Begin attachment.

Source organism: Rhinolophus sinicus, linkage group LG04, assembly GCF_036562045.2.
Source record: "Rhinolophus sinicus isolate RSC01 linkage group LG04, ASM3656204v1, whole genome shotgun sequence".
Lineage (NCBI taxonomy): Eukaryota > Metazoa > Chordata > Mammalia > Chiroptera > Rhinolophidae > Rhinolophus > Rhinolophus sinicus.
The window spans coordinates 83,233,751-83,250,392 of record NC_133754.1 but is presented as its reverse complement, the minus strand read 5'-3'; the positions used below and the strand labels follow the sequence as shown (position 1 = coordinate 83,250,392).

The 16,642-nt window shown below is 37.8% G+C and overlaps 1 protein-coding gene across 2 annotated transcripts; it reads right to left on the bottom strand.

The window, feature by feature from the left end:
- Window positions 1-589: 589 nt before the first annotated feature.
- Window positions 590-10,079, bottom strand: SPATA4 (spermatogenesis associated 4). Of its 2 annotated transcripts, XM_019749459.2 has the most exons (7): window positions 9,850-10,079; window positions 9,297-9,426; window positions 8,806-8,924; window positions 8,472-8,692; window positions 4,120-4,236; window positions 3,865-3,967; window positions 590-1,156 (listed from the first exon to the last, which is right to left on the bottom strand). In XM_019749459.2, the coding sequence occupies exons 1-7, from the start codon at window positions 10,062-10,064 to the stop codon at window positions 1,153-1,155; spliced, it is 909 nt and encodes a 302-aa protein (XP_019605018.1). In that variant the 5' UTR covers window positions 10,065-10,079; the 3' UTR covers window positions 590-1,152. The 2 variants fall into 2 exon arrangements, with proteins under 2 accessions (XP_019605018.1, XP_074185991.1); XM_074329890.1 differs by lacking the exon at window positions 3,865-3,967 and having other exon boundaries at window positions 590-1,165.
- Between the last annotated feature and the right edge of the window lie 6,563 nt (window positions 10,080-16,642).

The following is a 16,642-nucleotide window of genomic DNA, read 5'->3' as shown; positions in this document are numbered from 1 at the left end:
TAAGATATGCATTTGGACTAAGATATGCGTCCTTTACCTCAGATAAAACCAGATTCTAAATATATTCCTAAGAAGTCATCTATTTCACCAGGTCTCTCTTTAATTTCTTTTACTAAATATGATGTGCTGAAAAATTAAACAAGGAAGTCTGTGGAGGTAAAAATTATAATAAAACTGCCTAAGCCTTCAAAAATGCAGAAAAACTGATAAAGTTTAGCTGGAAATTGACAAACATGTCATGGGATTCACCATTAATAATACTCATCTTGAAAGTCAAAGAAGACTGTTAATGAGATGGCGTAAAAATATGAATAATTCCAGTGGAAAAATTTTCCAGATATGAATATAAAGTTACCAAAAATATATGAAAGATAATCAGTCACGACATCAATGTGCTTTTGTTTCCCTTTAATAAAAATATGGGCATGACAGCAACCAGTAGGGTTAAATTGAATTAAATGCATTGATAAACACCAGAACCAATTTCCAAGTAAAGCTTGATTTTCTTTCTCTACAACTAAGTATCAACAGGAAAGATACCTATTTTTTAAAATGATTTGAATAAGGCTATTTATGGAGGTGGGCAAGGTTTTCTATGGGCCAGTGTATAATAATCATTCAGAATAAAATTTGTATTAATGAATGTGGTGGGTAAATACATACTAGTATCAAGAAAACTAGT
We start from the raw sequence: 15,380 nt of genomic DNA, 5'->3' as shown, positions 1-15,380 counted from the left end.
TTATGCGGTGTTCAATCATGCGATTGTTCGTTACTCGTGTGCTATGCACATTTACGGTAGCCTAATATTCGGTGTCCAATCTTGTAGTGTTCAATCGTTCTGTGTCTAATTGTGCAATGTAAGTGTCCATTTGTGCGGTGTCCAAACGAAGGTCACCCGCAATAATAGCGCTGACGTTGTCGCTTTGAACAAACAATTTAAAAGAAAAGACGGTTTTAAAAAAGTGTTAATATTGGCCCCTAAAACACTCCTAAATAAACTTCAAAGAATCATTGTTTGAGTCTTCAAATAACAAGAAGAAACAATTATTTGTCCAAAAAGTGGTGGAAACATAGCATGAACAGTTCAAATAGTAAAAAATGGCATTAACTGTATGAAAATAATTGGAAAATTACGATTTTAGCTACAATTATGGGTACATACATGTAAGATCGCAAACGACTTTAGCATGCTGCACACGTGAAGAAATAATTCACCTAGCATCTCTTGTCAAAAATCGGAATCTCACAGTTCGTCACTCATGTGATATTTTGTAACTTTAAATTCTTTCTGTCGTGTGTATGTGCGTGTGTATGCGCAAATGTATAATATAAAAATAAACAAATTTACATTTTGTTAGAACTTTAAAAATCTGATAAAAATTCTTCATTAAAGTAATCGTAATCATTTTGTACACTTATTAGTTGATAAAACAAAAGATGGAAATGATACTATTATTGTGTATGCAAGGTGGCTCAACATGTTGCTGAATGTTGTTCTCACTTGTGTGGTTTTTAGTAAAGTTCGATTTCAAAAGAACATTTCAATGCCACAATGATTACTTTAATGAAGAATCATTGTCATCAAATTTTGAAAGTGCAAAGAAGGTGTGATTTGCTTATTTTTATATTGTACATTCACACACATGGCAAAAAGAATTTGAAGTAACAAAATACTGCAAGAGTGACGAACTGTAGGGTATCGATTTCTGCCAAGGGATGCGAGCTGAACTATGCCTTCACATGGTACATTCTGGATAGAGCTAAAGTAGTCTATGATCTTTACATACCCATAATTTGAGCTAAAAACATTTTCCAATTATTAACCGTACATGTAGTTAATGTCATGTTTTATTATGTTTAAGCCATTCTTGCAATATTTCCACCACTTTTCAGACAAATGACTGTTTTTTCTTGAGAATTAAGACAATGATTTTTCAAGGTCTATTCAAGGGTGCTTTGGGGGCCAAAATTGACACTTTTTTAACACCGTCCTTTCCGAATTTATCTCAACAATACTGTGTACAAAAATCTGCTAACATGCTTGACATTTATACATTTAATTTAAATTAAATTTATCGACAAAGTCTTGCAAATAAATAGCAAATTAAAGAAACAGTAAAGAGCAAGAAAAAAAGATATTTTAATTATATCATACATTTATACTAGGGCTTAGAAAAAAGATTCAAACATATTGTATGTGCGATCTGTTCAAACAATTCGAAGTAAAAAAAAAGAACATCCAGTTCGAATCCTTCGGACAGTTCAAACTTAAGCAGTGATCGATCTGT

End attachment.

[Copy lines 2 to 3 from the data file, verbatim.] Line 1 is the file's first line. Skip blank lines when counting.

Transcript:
Source record: "Rhinolophus sinicus isolate RSC01 linkage group LG04, ASM3656204v1, whole genome shotgun sequence".
Lineage (NCBI taxonomy): Eukaryota > Metazoa > Chordata > Mammalia > Chiroptera > Rhinolophidae > Rhinolophus > Rhinolophus sinicus.